The last town of the day before we climb to the guesthouse is a good place to grab a late lunch and stock up on food for dinner as we have opted to self-cater. We buy supplies without any great regard for how they will be transported …Henrik starts the last long climb with a makeshift supermarket bag backpack and we all have jersey pockets and fronts stuffed. The climb is long but a perfect gradient. As the daylight tails off the snowy surrounds amplify any source of light to guide us upward to our final destination.
Guesthouse reached we can enjoy a hot shower after the endured cold and wet day and then enjoy the instant noodles and chocolate we had hauled up from the valley below. All day it has barely stopped snowing, even at the day's end it continues and the outlook for the next day’s ride is looking snow & slow.
Day Three – Kleivstua to Oslo (https://www.komoot.com/tour/27558196), 45km, 410m climbing
Where the previous day saw us mostly on cycle ways and roads, the return leg to Oslo would be closer to the first days style of track…within the forest on snow-covered gravel…how much snow was covering that gravel would be the question.
The first kilometre from the guesthouse had been cleared but upon reaching the first turn it was immediately obvious the snow clearing efforts had not reached that far yet and we set off climbing in 20cm of fresh snow. Riding in these conditions turns out to be super challenging, any body movement veers the bike off in to deeper snow and you get stopped in your tracks. We ride trying to seek out the more compact track beneath the fresh snow. Marcel and Henrik are duelling each descent taking opportunity to drift turns or ride headlong in to snow banks for effect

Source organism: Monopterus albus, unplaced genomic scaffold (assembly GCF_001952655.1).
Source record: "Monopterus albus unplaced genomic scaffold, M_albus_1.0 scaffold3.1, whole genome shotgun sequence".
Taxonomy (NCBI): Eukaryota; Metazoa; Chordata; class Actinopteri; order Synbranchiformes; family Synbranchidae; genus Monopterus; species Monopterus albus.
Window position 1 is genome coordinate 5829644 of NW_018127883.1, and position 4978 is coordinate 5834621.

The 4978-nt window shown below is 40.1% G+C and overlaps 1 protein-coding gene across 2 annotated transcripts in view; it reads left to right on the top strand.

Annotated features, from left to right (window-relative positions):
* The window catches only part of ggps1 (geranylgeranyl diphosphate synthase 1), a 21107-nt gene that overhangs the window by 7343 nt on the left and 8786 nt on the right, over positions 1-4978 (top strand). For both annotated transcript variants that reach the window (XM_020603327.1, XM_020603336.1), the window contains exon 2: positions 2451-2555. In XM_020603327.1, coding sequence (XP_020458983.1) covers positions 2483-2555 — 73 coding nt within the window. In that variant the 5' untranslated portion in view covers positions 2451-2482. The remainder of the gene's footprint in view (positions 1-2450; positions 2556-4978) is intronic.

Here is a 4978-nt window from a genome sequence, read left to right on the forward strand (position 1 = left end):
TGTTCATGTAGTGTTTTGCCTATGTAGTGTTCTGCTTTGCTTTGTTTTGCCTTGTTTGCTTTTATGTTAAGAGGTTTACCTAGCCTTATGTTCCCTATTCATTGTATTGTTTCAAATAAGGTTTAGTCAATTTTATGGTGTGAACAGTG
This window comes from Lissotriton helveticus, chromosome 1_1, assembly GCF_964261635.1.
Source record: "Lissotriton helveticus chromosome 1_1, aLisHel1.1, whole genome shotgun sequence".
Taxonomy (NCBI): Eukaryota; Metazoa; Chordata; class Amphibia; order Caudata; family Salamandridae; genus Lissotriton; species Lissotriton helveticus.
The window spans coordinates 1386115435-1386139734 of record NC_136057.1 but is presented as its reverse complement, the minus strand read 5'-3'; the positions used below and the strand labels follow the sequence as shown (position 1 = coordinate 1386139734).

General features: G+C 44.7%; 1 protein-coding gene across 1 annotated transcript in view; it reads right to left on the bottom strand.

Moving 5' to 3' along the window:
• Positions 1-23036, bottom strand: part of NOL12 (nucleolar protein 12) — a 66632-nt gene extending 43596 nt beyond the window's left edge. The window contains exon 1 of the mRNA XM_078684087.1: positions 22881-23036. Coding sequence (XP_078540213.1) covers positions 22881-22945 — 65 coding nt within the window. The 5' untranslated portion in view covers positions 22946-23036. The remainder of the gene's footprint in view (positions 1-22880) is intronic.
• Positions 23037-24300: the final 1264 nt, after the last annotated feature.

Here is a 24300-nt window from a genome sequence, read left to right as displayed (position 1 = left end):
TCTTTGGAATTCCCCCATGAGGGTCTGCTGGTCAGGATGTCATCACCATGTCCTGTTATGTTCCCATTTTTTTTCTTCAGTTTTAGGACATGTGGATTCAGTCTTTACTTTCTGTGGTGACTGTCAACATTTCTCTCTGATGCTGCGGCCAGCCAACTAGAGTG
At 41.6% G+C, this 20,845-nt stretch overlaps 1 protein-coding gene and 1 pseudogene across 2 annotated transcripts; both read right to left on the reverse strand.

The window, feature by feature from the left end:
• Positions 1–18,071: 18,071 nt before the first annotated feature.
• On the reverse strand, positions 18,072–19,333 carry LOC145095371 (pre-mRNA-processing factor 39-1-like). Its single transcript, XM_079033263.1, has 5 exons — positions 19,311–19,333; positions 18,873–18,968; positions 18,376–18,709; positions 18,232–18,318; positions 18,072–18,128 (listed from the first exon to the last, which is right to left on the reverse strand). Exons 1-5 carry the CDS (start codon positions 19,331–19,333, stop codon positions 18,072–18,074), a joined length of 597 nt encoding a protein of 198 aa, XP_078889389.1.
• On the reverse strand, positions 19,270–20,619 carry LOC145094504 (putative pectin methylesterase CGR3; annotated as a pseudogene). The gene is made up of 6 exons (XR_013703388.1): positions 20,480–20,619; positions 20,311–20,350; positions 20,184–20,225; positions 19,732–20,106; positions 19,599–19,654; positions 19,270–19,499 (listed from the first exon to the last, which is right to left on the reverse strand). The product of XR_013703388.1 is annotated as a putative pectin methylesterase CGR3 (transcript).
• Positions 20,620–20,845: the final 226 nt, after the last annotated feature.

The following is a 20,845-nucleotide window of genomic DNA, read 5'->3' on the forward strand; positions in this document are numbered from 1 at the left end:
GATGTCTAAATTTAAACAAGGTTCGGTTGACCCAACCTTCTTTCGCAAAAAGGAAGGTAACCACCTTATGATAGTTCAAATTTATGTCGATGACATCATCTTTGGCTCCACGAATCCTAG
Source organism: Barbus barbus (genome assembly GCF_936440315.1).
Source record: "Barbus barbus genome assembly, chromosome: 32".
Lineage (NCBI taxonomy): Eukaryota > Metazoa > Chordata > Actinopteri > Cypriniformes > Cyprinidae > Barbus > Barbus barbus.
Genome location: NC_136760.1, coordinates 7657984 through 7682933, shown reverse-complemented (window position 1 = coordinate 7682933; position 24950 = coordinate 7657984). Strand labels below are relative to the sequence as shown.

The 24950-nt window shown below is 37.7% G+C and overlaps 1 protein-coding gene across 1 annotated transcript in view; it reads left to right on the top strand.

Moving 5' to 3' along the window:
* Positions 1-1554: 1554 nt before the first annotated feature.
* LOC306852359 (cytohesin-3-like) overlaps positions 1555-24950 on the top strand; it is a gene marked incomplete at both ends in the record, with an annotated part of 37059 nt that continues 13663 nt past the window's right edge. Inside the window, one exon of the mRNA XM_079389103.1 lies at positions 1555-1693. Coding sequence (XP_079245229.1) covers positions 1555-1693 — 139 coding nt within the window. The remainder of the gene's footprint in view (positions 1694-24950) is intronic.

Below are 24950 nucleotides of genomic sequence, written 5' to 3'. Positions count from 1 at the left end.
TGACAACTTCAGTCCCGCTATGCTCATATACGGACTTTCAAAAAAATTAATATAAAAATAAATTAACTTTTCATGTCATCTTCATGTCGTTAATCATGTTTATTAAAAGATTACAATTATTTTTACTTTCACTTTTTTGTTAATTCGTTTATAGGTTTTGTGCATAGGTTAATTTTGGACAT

Aside from our obvious desire to return to Oslo we also wanted to check out one of the trekking huts operated by the Norwegian Trekking Association (Den Norske Turistforening). These huts are accessible by members of the DNT who hold a special key for the hut locks. An amazing resource, they offer opportunity to travel light knowing good shelter is available to you if needed. As it turned out the hut wasn’t as close to the trail we were riding as we had hoped but it was certainly worth the hike in for the warming instant coffee made on the hut stove and watching Henrik clearing the snow from the roof of the hut.
During our time at the hut the road clearing teams had been hard at work so when we reach the road we had hiked from it was cleared of fresh snow and we were back to the faster hard packed layer.
As we neared Oslo the first day's singletrack climb we left the city on had become the singletrack super fun descent we would come back to the city on. A perfect end. Oslo XPDTN3 had been done. Plans had changed, weather had challenged us, bikes had seen their first foray on to snow. Thanks to Henrik Alpers for hosting us, keeping the routes fresh and the humour flowing.
Enjoy the MEGA Photo Gallery here below, it took a few frozen black fingers to get those images...